There are strong performances all around, from Neo’s endearing earnestness to Muller’s larger-than-life antics to Pang’s hilarious bouts of passive aggression. Kudos also to newcomer Alkaff, who conveys moments of extraordinary insight in her turn as a sarcastic, bored teenager and makes a commendable professional stage debut.

Tracie Pang’s layered and sensitive direction drives the production and she allows the interactions of the characters to reveal snippets of their real lives, something that is explored from the get-go in a fun, wordless prologue featuring the characters filing into the classroom for the very first time. It becomes apparent that each of them is there because they are searching for something in life - be it attention, excitement or distraction - and the class becomes the therapy they so desperately need.

Baker uses the acting games to slowly peel away the layers behind each of her characters, who reveal more about themselves than they realize as painful pasts and ugly secrets are stirred up. It’s easy to forget how much acting is based on real life and the play continually blurs the lines between the real and imagined worlds, culminating in a beautiful, bittersweet final scene that cuts close to the bone.


While the luridly entertaining drama exercises are a delight to watch, it’s hard to sustain the conceit of the all-too-revealing acting class for an entire two-hour play performed without an intermission. The script invariably begins to outstay its welcome and all the onstage exuberance cannot mask a gradual dip in energy, a fact that is not helped by Baker’s almost gratuitous use of silences, pregnant pauses and excessive blackouts.

One is also left feeling somewhat confused by the setting. There’s very little in the play to suggest that this is suburban New England and the uneven accent work by the cast does little to anchor a sense of place.

Acting may be all about fun and games but as Circle Mirror Transformation incisively reminds us, through the process of pretending to be someone else, you inevitably learn more about yourself.

The Crystalwords score: 3.5/5

*This review was written for TODAY and published on 2 February 2015.

24 January 2015

Under Pressure - Temporary Title

Groupe ACM
M1 Singapore Fringe Festival 2015: Art & Loss
(organised and curated by TNS)
Esplanade Theatre Studio, Singapore

How's this for an interesting premise for a play? Two directors (Emilie Vandemeele and Hélène Françoisface) sit at a table facing the audience and address us as if we are a group of actors whom they are about to direct. They introduce the play we are rehearsing for, take us through a series of voice exercises, complain about various troubles facing the production and gradually grow more and more agitated as things spiral out of control.

Under Pressure - Temporary Title was developed by French collective Groupe ACM while they were in the midst of rehearsing for a demanding production called Caisimir and Caroline featuring nine actors with barely any time on their hands. Emilie and Hélène were asked to come up with a short play for a festival and, after bashing the heads together, they thought it would be brilliant to express their pressures by putting up a piece that is precisely about two directors dealing with the nightmare of staging a production where everything seems to go wrong.


This is a play that is as meta-theatrical as they come and we are treated to a prologue involving a video clip of the opening sequence of Caisimir and Caroline. This actual successful production is then sharply contrasted with the fictitious production they are trying to stage. In doing so, we are given a thrilling exposé into the drama that goes on behind the stage even before the curtains have risen for the first time: actors quitting, seeking sponsorship, dealing with accounts and coordinating rehearsal schedules. As an audience member, it's something we never get the chance to see and it's refreshing to see the inner workings of a theatre production being laid bare with no holds barred.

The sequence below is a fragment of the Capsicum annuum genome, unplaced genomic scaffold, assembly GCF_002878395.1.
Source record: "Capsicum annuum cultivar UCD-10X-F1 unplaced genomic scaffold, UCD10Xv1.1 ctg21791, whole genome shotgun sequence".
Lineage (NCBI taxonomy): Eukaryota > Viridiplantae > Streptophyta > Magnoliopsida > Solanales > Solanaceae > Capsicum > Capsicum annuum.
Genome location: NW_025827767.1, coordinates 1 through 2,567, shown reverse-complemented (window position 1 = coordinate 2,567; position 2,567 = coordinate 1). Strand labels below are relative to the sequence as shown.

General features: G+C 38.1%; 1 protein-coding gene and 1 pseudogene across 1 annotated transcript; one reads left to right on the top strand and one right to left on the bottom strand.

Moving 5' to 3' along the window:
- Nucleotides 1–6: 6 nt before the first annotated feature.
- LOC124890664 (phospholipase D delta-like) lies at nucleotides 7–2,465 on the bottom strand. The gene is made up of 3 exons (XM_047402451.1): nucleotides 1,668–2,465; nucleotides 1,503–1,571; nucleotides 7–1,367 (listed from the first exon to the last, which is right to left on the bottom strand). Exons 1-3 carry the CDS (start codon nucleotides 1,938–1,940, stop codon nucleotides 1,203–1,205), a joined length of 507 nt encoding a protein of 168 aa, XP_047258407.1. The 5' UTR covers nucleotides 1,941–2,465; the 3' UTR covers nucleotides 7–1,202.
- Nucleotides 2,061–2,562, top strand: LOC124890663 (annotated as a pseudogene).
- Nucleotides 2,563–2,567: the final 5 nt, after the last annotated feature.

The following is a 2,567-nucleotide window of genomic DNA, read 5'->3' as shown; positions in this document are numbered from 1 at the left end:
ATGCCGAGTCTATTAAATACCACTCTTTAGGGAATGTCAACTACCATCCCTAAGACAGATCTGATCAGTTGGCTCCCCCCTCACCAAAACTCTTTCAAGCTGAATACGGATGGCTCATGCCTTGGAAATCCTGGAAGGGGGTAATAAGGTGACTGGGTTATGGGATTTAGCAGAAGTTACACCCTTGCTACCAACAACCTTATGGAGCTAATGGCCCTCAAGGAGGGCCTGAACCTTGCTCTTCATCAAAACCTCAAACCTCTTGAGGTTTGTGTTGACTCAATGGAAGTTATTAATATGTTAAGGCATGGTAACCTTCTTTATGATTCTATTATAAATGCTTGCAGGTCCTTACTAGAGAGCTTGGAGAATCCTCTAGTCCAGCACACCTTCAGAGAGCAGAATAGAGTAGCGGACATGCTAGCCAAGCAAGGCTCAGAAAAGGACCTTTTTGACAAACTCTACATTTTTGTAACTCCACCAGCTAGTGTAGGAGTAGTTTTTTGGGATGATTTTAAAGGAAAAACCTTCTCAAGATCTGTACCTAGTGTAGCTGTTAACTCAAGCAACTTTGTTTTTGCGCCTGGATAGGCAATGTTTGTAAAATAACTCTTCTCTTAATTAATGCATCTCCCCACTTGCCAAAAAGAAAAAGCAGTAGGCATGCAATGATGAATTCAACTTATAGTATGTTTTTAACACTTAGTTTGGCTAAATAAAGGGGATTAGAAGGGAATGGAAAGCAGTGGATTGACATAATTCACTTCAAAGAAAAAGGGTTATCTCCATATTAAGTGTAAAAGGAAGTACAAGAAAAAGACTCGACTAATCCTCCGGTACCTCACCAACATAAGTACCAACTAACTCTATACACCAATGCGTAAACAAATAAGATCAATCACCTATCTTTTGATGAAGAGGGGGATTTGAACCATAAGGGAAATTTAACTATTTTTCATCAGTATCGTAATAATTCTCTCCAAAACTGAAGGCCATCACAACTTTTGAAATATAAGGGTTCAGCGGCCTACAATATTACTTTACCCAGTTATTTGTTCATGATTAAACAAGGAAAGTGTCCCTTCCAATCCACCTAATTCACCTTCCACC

Most of this punchy forty-five minute production plays out like a monologue where Emilie and Hélène take turns speaking to us, sometimes overlapping each other, sometimes having a massive argument amongst themselves when there is a difference of opinion. There is a delicious balletic rhythm to their exchanges and the infectious energy and disarming charm of the duo draws one in. In a hilarious scene, the directors decide to deal with their financial woes by doing some baking. They lazily crack some eggs on a piece of paper, scatter it with flour and chuck the mixture into a microwave oven. Almost instantly, they open the door to reveal a neat little loaf cake which they proceed to slice up and sell to the audience as a means of raising funds for the production. It's a French cake and therefore very good, they insist.

The closing sequence sees the directors gradually descending into mania. One starts stripping off her clothes in a frenzy; the other crawls on the table, smearing her face with what appears to be blood. Music blares as they stagger around in their own warped, wacky worlds. As they later reveal in the post-show dialogue, this very much represents what they sometimes feel "on the inside" in their position as directors. And indeed, we cannot help but empathise even as we wipe away our tears of mirth.

The Crystalwords score: 3/5

23 January 2015

White Rabbit Red Rabbit

by Nassim Soleimanpour
M1 Singapore Fringe Festival 2015: Art & Loss
(organised and curated by TNS)
Esplanade Recital Studio, Singapore

There's no director. No set. An actor is handed a sealed envelope containing a script and begins to read it for the first time. Iranian playwright Nassim Soleimanpour's White Rabbit Red Rabbit is an odd yet strangely compelling piece of theatre, where simple whimsicality rubs shoulders with a more sombre meditation on art and censorship.